Yesterday at the PASS conference I met an former colleague and he asked me about a particular challenge applying changes to the production database from Visual Studio Team System Database Edition. As he didn’t know about the new features of the deployment utility VSDBCMD.EXE, I decided to make a blog post series and explain the needs, mechanics and ways to do that.
In most scenarios in the database lifecycle you have several environments, development, testing, user acceptance test (UAT), Pre-production, Production. Depending on the methodology you are using it can be more or less. In most environment there is a strict separation of duties due to the reason that it has to be comprehensible who did changes and to restrict the access to the sensitive data which exists e.g. on the pre-prod and prod systems. This comes with the consequences that e.g. the developer has no access on pre-production, UAT and maybe production and may not be able to use his full tool suite to do changes or monitor the changes. Maybe there are also no development tools allowed in the production system which also limits the DA to leverage the functionality of those.
So, what does that mean for database development ?
Once you created your database and sent it to the DBA to install the database with its schema (lets call that time 0), you are completely disconnected from your database project. During the database lifecycle you sure always have the version of time0 but as everyone knows, changes might not occur only in the database project in the development environment, some of them are also done in a hotfix manner (at time1) directly on the production server by the DBA or by the developer through the dba itself with no update to the database project at all.
Well, you might say two-way schema updates are not a problem,but let me give you an example
I will pick up the example mentioned above. The database is developed and deployed at time0, during the production someone notice that it might be good to place an additional index on a column (time 1). Once the database is running smoothly, the DBA who did the changes forgets to inform the database developers to put in the index information in the database project or cannot do this by himself as he either has no access to the database project or does not care about development stuff (at this time I want to encourage all DBAs to really have a look at VSTSDB, it can, and will if you use it, make your life much more easy and is a perfect tool to administer your changes). Later at time 2 additional changes have been made to the database including a change which includes the simple increase of the above post-indexed column from the data type from INT to BIGINT with even no data motion (Data motion is when the project system and you can also see that in SSMS it has to do a DROP and CREATE table with an intermediate temp table storing the data and the new schema). If the changes of time 1 didn’t make it to the project system and you create your scripts doing a schema compare to the developer known time 0 schema, you will get an error during the deployment process of the changes of time 2, because an additional index will stop the ALTER to be applied successfully with something like the following error message:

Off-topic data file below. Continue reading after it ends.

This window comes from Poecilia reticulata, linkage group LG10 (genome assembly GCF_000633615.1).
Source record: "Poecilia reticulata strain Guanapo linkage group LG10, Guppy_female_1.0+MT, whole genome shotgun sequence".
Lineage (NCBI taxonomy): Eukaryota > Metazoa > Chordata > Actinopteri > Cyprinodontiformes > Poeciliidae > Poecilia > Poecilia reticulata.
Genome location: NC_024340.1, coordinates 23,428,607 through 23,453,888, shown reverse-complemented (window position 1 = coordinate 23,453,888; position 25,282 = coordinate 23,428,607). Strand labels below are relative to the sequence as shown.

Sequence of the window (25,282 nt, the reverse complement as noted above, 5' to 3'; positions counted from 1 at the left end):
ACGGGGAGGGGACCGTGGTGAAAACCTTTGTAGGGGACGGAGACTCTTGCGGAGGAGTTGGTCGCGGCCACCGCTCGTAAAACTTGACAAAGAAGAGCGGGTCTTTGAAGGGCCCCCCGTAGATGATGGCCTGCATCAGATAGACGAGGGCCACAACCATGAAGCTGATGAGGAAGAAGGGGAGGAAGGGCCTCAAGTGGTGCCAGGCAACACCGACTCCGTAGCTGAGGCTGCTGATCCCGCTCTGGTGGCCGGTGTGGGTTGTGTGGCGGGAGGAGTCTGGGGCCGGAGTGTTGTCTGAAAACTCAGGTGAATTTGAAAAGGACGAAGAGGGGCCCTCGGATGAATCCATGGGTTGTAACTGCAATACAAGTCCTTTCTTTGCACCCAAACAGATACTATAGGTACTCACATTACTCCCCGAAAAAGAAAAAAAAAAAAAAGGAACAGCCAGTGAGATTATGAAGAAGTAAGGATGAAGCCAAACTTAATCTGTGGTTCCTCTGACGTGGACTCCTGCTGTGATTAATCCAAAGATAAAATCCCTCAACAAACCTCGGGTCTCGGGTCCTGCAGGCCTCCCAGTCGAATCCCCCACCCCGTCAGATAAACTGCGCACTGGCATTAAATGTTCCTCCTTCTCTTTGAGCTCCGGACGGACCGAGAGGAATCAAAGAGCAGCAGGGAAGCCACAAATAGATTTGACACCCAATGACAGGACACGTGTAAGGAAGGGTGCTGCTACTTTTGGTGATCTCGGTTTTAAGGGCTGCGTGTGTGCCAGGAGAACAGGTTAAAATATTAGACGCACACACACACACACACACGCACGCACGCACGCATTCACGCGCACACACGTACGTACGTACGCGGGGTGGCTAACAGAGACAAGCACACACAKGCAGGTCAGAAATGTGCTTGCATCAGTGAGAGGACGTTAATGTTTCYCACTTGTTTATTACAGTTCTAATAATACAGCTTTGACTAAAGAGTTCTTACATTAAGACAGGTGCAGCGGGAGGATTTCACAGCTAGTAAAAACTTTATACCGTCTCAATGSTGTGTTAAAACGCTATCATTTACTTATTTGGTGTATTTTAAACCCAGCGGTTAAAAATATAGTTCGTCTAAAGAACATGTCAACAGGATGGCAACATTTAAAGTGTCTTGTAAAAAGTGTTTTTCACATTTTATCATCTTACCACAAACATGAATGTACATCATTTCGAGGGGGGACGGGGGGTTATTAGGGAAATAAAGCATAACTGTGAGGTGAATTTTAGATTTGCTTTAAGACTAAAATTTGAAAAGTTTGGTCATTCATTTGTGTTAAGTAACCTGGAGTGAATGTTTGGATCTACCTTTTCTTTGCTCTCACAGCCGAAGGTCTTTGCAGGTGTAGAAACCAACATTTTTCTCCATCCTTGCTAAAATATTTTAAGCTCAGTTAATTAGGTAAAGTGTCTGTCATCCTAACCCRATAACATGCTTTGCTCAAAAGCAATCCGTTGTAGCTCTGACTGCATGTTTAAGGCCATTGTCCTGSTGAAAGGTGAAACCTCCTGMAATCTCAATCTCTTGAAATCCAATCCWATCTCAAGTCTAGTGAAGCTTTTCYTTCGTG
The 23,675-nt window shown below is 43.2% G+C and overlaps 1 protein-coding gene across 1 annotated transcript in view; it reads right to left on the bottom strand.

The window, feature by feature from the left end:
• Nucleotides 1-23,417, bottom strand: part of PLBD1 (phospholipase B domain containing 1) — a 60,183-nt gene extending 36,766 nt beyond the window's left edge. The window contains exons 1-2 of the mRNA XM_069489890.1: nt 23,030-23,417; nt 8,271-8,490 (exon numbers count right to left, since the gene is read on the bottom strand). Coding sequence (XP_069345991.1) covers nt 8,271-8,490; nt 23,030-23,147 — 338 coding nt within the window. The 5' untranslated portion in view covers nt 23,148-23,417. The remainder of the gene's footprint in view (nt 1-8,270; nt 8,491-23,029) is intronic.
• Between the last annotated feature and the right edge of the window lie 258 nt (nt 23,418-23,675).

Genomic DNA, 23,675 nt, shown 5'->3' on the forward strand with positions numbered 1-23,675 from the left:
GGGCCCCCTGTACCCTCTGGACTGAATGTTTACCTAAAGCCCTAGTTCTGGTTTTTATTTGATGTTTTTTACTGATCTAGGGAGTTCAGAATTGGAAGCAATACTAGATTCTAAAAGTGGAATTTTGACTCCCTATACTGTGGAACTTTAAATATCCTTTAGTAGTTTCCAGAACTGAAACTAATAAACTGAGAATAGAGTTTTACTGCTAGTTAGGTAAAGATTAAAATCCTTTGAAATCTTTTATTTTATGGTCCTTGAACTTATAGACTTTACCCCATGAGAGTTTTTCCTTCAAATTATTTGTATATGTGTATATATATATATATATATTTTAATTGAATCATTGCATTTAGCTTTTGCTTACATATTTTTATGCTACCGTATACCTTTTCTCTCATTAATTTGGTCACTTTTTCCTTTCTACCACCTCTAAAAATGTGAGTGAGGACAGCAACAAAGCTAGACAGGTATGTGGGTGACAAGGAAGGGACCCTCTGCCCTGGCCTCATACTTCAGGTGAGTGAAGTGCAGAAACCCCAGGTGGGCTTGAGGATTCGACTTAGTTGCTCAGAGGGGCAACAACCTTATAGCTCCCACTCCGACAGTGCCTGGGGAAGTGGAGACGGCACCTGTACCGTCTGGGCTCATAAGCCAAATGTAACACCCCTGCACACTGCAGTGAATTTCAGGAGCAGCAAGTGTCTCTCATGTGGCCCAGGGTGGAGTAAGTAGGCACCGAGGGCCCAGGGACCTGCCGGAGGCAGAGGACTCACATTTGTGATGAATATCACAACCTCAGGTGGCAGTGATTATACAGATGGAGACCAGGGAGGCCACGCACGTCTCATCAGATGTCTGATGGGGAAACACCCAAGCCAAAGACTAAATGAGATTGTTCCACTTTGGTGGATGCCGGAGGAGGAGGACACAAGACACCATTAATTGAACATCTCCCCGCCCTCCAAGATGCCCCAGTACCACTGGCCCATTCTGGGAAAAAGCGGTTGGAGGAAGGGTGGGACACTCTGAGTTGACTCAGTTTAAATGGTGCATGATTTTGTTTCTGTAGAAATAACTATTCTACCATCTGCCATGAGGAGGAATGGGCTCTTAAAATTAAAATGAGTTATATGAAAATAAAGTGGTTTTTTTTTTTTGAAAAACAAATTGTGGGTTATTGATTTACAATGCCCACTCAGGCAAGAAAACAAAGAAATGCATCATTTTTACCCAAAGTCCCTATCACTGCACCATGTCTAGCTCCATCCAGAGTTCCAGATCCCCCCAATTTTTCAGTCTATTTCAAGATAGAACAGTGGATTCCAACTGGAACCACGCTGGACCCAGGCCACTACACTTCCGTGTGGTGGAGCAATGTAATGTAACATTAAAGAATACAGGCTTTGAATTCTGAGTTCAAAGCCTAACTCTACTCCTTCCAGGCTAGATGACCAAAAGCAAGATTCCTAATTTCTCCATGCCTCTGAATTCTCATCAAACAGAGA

Msg 5074, Level 16, State 1, Line 2
The index ‘IX_SomeIndex’ is dependent on column ‘SomeColumn’.
Msg 4922, Level 16, State 9, Line 2
ALTER TABLE ALTER COLUMN SomeColumn failed because one or more objects access this column.
Well, yes this is a problem now and at least at this time makes you think if additional changes didn’t make it into the project as well.
Ok, how to deal with that, some of them could be:
- Use a strict development cycle to not make changes to databases unless the changes are also in the project system (well, this is the perfect world which doesn’t exists, even if you have really *hot* hotfixes in place)
- Instruct the DBAs or the people in charge of the databases to make sure that the additional schema changes applied to the database will be also merge to the database project. (Better solution, but this also leaves a bit of uncertainty if really everyone worked 100% correctly)
- Do a direct and online (In the meaning that the environment where VSTSDB live is the same as the production environment or there is a connection between them) compare with production database to have a *realtime* comparison (I will comment in this option later)
- Do something like an offline compare where you compare the “source of truth” (for the schema this is the database project) with the production database without having a direct connection to the production database and apply changes directly or review changes before applying them. (That looks pretty good actually, lets see later how this works for us)
In the next part, we will take a look at some of the options to make sure which is the best fit for your environment.